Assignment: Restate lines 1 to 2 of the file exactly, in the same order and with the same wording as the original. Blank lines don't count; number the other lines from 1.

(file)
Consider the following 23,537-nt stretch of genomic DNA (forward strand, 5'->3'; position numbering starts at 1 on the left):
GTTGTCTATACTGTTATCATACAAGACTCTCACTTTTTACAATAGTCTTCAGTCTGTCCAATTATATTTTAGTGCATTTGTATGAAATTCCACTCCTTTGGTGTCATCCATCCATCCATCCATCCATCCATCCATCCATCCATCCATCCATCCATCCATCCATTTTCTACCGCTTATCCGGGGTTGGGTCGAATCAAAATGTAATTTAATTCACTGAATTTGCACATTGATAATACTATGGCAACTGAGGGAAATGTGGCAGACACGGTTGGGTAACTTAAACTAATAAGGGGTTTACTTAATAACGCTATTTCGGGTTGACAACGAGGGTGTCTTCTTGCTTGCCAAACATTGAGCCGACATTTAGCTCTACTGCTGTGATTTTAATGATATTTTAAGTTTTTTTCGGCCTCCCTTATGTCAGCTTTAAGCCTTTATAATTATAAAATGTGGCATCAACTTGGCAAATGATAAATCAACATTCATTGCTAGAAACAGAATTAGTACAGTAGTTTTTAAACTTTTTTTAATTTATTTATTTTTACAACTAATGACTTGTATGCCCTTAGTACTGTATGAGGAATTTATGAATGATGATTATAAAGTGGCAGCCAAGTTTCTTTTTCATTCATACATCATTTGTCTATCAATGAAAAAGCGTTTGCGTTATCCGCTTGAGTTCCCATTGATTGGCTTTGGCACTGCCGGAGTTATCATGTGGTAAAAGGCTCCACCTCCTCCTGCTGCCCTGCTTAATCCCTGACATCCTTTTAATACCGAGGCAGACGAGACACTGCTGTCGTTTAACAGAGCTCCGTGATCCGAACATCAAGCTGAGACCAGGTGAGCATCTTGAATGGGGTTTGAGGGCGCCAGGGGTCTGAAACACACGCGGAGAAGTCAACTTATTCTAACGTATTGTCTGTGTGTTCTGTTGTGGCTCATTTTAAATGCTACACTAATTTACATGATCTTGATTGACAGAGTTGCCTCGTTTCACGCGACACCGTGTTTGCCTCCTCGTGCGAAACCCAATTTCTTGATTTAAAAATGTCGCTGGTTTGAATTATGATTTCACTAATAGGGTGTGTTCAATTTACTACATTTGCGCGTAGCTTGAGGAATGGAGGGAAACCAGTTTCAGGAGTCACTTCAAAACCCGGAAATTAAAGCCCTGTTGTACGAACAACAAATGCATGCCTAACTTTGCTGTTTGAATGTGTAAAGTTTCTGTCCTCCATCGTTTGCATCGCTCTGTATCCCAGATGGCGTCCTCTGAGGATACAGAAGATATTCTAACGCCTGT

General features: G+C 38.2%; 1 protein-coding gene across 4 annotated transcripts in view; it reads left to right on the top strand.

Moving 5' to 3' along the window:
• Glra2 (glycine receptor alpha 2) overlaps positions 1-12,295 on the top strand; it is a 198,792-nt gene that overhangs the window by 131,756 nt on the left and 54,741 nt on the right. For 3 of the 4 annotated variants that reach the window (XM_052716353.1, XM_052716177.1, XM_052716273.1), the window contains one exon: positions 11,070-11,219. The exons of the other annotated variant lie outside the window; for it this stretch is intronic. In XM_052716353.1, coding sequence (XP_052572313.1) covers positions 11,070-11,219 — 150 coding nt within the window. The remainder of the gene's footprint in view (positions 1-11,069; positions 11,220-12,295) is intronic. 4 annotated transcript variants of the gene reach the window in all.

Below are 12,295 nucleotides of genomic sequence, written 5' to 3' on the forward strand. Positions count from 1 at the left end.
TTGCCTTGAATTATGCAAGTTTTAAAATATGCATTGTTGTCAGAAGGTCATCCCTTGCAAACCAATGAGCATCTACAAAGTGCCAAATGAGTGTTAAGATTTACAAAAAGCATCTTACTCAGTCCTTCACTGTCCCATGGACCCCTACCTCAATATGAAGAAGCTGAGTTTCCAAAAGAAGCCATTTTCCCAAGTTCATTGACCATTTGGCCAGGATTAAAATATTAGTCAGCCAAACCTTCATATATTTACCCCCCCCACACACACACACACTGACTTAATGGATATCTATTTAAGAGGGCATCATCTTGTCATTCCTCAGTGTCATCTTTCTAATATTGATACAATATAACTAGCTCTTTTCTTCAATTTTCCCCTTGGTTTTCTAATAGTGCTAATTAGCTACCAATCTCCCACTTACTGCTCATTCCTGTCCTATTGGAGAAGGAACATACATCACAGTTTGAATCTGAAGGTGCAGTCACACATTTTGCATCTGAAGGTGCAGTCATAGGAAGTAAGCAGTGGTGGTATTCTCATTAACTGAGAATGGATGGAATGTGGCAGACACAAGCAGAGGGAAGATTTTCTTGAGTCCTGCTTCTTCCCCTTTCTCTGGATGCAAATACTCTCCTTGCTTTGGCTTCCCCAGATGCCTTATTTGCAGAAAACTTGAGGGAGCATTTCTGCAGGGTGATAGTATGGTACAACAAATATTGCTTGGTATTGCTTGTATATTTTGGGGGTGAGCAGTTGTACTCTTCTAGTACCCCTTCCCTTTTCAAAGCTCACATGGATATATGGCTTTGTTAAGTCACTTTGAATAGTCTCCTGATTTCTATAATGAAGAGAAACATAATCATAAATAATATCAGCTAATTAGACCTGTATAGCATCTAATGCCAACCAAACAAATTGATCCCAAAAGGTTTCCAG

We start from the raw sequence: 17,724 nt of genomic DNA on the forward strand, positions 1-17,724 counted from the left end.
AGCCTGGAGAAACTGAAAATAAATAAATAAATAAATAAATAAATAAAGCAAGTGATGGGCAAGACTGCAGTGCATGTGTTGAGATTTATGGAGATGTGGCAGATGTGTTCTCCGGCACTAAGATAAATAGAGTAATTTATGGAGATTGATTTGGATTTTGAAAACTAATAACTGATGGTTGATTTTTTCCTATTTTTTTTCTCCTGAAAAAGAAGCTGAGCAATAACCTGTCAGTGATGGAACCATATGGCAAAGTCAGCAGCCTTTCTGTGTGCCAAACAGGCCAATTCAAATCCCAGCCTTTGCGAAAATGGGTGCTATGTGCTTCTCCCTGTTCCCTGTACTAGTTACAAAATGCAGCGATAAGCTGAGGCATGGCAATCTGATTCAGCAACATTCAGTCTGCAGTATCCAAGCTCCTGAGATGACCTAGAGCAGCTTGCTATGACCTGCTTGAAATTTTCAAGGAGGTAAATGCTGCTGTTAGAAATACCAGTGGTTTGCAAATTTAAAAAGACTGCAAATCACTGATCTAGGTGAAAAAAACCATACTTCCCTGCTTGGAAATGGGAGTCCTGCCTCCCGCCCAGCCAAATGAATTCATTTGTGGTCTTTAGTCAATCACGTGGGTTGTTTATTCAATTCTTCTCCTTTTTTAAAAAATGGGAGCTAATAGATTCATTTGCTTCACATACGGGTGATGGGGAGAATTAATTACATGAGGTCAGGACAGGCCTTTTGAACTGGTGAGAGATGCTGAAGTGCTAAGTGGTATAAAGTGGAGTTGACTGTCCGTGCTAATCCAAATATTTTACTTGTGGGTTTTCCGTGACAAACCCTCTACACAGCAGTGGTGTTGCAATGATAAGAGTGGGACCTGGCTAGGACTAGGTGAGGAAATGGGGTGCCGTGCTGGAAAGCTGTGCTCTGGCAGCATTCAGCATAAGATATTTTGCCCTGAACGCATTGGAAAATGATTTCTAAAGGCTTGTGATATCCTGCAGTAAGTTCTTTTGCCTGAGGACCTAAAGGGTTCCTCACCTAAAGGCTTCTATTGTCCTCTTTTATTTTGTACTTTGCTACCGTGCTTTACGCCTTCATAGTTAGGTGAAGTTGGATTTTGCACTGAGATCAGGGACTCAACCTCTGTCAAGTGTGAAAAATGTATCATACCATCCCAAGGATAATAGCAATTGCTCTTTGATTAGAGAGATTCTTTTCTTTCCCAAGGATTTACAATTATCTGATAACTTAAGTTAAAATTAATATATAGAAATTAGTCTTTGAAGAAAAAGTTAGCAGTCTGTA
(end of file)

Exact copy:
Consider the following 23,537-nt stretch of genomic DNA (forward strand, 5'->3'; position numbering starts at 1 on the left):
GTTGTCTATACTGTTATCATACAAGACTCTCACTTTTTACAATAGTCTTCAGTCTGTCCAATTATATTTTAGTGCATTTGTATGAAATTCCACTCCTTTGGTGTCATCCATCCATCCATCCATCCATCCATCCATCCATCCATCCATCCATCCATCCATCCATTTTCTACCGCTTATCCGGGGTTGGGTCGAATCAAAATGTAATTTAATTCACTGAATTTGCACATTGATAATACTATGGCAACTGAGGGAAATGTGGCAGACACGGTTGGGTAACTTAAACTAATAAGGGGTTTACTTAATAACGCTATTTCGGGTTGACAACGAGGGTGTCTTCTTGCTTGCCAAACATTGAGCCGACATTTAGCTCTACTGCTGTGATTTTAATGATATTTTAAGTTTTTTTCGGCCTCCCTTATGTCAGCTTTAAGCCTTTATAATTATAAAATGTGGCATCAACTTGGCAAATGATAAATCAACATTCATTGCTAGAAACAGAATTAGTACAGTAGTTTTTAAACTTTTTTTAATTTATTTATTTTTACAACTAATGACTTGTATGCCCTTAGTACTGTATGAGGAATTTATGAATGATGATTATAAAGTGGCAGCCAAGTTTCTTTTTCATTCATACATCATTTGTCTATCAATGAAAAAGCGTTTGCGTTATCCGCTTGAGTTCCCATTGATTGGCTTTGGCACTGCCGGAGTTATCATGTGGTAAAAGGCTCCACCTCCTCCTGCTGCCCTGCTTAATCCCTGACATCCTTTTAATACCGAGGCAGACGAGACACTGCTGTCGTTTAACAGAGCTCCGTGATCCGAACATCAAGCTGAGACCAGGTGAGCATCTTGAATGGGGTTTGAGGGCGCCAGGGGTCTGAAACACACGCGGAGAAGTCAACTTATTCTAACGTATTGTCTGTGTGTTCTGTTGTGGCTCATTTTAAATGCTACACTAATTTACATGATCTTGATTGACAGAGTTGCCTCGTTTCACGCGACACCGTGTTTGCCTCCTCGTGCGAAACCCAATTTCTTGATTTAAAAATGTCGCTGGTTTGAATTATGATTTCACTAATAGGGTGTGTTCAATTTACTACATTTGCGCGTAGCTTGAGGAATGGAGGGAAACCAGTTTCAGGAGTCACTTCAAAACCCGGAAATTAAAGCCCTGTTGTACGAACAACAAATGCATGCCTAACTTTGCTGTTTGAATGTGTAAAGTTTCTGTCCTCCATCGTTTGCATCGCTCTGTATCCCAGATGGCGTCCTCTGAGGATACAGAAGATATTCTAACGCCTGT